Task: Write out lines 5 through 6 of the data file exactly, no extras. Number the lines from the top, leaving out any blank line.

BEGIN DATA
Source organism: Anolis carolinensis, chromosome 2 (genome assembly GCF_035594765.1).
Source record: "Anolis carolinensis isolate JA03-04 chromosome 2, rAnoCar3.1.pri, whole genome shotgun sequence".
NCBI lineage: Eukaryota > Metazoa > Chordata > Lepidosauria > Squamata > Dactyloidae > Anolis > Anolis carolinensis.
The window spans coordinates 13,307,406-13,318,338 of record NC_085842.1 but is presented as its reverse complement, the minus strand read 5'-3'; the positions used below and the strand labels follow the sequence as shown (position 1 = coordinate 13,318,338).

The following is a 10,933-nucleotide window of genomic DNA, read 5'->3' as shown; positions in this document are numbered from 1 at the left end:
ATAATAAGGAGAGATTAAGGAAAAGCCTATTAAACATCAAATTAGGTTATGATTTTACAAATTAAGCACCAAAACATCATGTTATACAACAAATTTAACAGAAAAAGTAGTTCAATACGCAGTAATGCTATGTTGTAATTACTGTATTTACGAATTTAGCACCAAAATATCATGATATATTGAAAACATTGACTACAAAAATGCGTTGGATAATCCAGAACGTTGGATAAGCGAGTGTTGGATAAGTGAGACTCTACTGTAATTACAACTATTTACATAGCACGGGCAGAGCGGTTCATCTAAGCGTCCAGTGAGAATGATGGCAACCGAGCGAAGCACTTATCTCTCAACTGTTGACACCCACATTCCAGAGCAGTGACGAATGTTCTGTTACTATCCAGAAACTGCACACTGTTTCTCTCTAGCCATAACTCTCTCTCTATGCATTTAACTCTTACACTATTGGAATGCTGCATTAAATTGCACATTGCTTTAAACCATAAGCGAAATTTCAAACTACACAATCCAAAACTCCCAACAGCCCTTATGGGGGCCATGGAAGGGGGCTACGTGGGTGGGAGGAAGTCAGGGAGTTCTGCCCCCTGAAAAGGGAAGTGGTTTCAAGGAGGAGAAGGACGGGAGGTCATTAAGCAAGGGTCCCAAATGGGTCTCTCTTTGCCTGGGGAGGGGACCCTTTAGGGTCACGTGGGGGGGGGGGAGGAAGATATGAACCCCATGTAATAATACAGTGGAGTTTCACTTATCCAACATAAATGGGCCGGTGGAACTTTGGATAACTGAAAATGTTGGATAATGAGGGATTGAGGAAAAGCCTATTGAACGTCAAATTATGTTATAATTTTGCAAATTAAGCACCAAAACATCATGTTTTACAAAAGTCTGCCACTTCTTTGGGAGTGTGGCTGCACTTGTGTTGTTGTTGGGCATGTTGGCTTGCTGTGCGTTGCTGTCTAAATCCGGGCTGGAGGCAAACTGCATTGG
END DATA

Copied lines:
The following is a 10,933-nucleotide window of genomic DNA, read 5'->3' as shown; positions in this document are numbered from 1 at the left end:
ATAATAAGGAGAGATTAAGGAAAAGCCTATTAAACATCAAATTAGGTTATGATTTTACAAATTAAGCACCAAAACATCATGTTATACAACAAATTTAACAGAAAAAGTAGTTCAATACGCAGTAATGCTATGTTGTAATTACTGTATTTACGAATTTAGCACCAAAATATCATGATATATTGAAAACATTGACTACAAAAATGCGTTGGATAATCCAGAACGTTGGATAAGCGAGTGTTGGATAAGTGAGACTCTACTGTAATTACAACTATTTACATAGCACGGGCAGAGCGGTTCATCTAAGCGTCCAGTGAGAATGATGGCAACCGAGCGAAGCACTTATCTCTCAACTGTTGACACCCACATTCCAGAGCAGTGACGAATGTTCTGTTACTATCCAGAAACTGCACACTGTTTCTCTCTAGCCATAACTCTCTCTCTATGCATTTAACTCTTACACTATTGGAATGCTGCATTAAATTGCACATTGCTTTAAACCATAAGCGAAATTTCAAACTACACAATCCAAAACTCCCAACAGCCCTTATGGGGGCCATGGAAGGGGGCTACGTGGGTGGGAGGAAGTCAGGGAGTTCTGCCCCCTGAAAAGGGAAGTGGTTTCAAGGAGGAGAAGGACGGGAGGTCATTAAGCAAGGGTCCCAAATGGGTCTCTCTTTGCCTGGGGAGGGGACCCTTTAGGGTCACGTGGGGGGGGGGGAGGAAGATATGAACCCCATGTAATAATACAGTGGAGTTTCACTTATCCAACATAAATGGGCCGGTGGAACTTTGGATAACTGAAAATGTTGGATAATGAGGGATTGAGGAAAAGCCTATTGAACGTCAAATTATGTTATAATTTTGCAAATTAAGCACCAAAACATCATGTTTTACAAAAGTCTGCCACTTCTTTGGGAGTGTGGCTGCACTTGTGTTGTTGTTGGGCATGTTGGCTTGCTGTGCGTTGCTGTCTAAATCCGGGCTGGAGGCAAACTGCATTGG